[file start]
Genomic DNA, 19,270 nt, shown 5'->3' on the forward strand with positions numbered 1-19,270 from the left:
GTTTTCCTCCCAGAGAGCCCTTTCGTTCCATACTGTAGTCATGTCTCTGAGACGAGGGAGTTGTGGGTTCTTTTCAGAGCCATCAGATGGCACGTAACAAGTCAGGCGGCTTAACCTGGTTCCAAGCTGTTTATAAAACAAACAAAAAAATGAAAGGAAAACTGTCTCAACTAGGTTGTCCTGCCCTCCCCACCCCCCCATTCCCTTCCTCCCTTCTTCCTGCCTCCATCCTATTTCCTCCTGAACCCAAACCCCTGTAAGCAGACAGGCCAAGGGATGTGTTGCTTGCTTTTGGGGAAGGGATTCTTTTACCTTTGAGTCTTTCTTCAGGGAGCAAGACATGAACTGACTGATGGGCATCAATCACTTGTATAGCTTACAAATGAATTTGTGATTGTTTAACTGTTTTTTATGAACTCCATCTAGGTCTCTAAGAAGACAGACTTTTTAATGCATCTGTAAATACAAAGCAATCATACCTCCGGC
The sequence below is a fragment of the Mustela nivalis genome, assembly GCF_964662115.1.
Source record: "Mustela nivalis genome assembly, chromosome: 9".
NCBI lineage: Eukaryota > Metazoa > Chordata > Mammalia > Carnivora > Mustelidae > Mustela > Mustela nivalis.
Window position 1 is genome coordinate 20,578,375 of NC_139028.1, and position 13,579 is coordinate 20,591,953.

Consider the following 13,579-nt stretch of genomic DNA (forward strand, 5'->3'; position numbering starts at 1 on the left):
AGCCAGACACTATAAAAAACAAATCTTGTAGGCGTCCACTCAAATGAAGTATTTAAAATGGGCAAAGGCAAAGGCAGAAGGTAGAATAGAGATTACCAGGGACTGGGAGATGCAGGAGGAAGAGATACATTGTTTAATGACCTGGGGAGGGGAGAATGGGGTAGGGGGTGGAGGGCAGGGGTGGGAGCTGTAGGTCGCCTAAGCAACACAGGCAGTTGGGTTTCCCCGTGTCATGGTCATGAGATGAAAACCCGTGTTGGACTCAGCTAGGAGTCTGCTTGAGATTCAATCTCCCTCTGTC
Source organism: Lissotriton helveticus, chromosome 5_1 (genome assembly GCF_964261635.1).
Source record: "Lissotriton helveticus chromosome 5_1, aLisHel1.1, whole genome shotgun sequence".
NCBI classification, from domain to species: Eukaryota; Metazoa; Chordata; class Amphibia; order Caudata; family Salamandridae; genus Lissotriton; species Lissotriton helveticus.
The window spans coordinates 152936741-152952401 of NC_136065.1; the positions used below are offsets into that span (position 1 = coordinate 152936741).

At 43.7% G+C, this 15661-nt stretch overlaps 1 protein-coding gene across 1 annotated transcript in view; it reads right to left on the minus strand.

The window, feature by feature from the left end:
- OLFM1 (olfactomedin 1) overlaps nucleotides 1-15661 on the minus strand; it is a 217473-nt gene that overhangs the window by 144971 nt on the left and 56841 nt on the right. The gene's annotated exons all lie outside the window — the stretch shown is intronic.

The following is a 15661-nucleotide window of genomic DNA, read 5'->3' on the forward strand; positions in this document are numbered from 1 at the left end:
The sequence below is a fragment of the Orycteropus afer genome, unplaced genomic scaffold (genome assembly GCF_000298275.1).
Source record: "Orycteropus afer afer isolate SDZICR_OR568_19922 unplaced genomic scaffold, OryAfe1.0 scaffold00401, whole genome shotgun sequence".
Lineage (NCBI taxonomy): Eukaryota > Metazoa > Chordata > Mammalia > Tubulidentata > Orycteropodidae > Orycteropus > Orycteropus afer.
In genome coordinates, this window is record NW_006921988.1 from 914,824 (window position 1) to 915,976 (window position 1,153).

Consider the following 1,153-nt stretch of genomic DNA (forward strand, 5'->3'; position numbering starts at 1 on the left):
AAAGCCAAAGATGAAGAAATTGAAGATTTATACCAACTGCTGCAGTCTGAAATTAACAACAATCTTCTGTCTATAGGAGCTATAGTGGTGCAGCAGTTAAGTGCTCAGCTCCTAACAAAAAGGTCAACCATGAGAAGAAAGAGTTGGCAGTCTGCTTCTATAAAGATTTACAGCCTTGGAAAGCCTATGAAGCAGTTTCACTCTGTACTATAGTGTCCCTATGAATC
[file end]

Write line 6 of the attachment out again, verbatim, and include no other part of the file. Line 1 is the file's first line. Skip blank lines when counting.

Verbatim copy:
Window position 1 is genome coordinate 20,578,375 of NC_139028.1, and position 13,579 is coordinate 20,591,953.